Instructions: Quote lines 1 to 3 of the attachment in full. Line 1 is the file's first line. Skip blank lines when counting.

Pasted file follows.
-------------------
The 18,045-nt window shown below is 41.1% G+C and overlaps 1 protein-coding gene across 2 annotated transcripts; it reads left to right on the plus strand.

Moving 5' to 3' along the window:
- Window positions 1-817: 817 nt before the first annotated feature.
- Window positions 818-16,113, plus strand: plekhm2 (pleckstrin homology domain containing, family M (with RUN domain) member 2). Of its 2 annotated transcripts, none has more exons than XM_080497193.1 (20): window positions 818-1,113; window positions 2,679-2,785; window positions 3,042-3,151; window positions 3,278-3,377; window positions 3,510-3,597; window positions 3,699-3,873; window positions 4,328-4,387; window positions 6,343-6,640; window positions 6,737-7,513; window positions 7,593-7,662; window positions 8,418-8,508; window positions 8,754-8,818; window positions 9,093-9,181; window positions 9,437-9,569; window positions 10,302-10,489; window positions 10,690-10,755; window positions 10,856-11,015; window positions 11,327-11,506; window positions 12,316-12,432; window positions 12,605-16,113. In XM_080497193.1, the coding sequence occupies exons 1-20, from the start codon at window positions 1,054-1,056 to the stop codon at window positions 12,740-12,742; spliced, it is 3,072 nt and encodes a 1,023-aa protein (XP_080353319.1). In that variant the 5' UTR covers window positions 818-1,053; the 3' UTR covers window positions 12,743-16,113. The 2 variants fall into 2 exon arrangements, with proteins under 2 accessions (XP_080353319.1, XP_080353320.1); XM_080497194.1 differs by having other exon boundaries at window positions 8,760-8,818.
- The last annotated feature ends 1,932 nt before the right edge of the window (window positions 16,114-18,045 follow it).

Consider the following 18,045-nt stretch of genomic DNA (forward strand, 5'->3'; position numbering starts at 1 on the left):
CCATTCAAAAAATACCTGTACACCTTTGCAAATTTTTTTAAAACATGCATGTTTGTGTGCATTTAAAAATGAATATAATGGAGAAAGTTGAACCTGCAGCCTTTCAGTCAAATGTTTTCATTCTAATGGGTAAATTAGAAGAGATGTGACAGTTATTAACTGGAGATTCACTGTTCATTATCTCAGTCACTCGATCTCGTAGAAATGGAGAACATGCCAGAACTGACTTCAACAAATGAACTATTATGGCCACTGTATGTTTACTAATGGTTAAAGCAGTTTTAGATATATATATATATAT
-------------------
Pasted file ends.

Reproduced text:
The 18,045-nt window shown below is 41.1% G+C and overlaps 1 protein-coding gene across 2 annotated transcripts; it reads left to right on the plus strand.

Moving 5' to 3' along the window:
- Window positions 1-817: 817 nt before the first annotated feature.